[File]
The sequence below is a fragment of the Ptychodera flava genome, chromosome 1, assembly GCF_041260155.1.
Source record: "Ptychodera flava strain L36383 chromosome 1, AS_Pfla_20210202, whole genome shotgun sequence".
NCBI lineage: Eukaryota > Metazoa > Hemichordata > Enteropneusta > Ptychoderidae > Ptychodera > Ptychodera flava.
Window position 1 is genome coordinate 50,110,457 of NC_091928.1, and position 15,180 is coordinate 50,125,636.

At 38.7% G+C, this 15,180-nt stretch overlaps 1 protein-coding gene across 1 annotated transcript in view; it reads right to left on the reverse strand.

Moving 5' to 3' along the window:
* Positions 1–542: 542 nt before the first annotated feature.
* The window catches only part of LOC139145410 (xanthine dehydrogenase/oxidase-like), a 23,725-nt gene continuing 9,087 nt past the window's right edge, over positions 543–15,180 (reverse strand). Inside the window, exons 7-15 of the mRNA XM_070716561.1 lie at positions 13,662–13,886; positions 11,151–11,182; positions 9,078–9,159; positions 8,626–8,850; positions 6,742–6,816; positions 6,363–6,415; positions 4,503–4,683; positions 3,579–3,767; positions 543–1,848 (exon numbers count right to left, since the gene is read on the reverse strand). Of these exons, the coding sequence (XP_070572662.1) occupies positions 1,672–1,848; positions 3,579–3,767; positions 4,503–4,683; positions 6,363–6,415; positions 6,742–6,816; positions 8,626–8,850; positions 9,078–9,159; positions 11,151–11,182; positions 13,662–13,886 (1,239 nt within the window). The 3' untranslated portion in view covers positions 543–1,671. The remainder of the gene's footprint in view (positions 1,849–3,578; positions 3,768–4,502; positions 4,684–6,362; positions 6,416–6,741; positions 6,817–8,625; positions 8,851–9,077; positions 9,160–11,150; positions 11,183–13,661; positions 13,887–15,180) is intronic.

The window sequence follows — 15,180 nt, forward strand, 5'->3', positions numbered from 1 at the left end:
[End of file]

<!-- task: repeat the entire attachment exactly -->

The sequence below is a fragment of the Ptychodera flava genome, chromosome 1, assembly GCF_041260155.1.
Source record: "Ptychodera flava strain L36383 chromosome 1, AS_Pfla_20210202, whole genome shotgun sequence".
NCBI lineage: Eukaryota > Metazoa > Hemichordata > Enteropneusta > Ptychoderidae > Ptychodera > Ptychodera flava.
Window position 1 is genome coordinate 50,110,457 of NC_091928.1, and position 15,180 is coordinate 50,125,636.

At 38.7% G+C, this 15,180-nt stretch overlaps 1 protein-coding gene across 1 annotated transcript in view; it reads right to left on the reverse strand.

Moving 5' to 3' along the window:
* Positions 1–542: 542 nt before the first annotated feature.
* The window catches only part of LOC139145410 (xanthine dehydrogenase/oxidase-like), a 23,725-nt gene continuing 9,087 nt past the window's right edge, over positions 543–15,180 (reverse strand). Inside the window, exons 7-15 of the mRNA XM_070716561.1 lie at positions 13,662–13,886; positions 11,151–11,182; positions 9,078–9,159; positions 8,626–8,850; positions 6,742–6,816; positions 6,363–6,415; positions 4,503–4,683; positions 3,579–3,767; positions 543–1,848 (exon numbers count right to left, since the gene is read on the reverse strand). Of these exons, the coding sequence (XP_070572662.1) occupies positions 1,672–1,848; positions 3,579–3,767; positions 4,503–4,683; positions 6,363–6,415; positions 6,742–6,816; positions 8,626–8,850; positions 9,078–9,159; positions 11,151–11,182; positions 13,662–13,886 (1,239 nt within the window). The 3' untranslated portion in view covers positions 543–1,671. The remainder of the gene's footprint in view (positions 1,849–3,578; positions 3,768–4,502; positions 4,684–6,362; positions 6,416–6,741; positions 6,817–8,625; positions 8,851–9,077; positions 9,160–11,150; positions 11,183–13,661; positions 13,887–15,180) is intronic.

The window sequence follows — 15,180 nt, forward strand, 5'->3', positions numbered from 1 at the left end: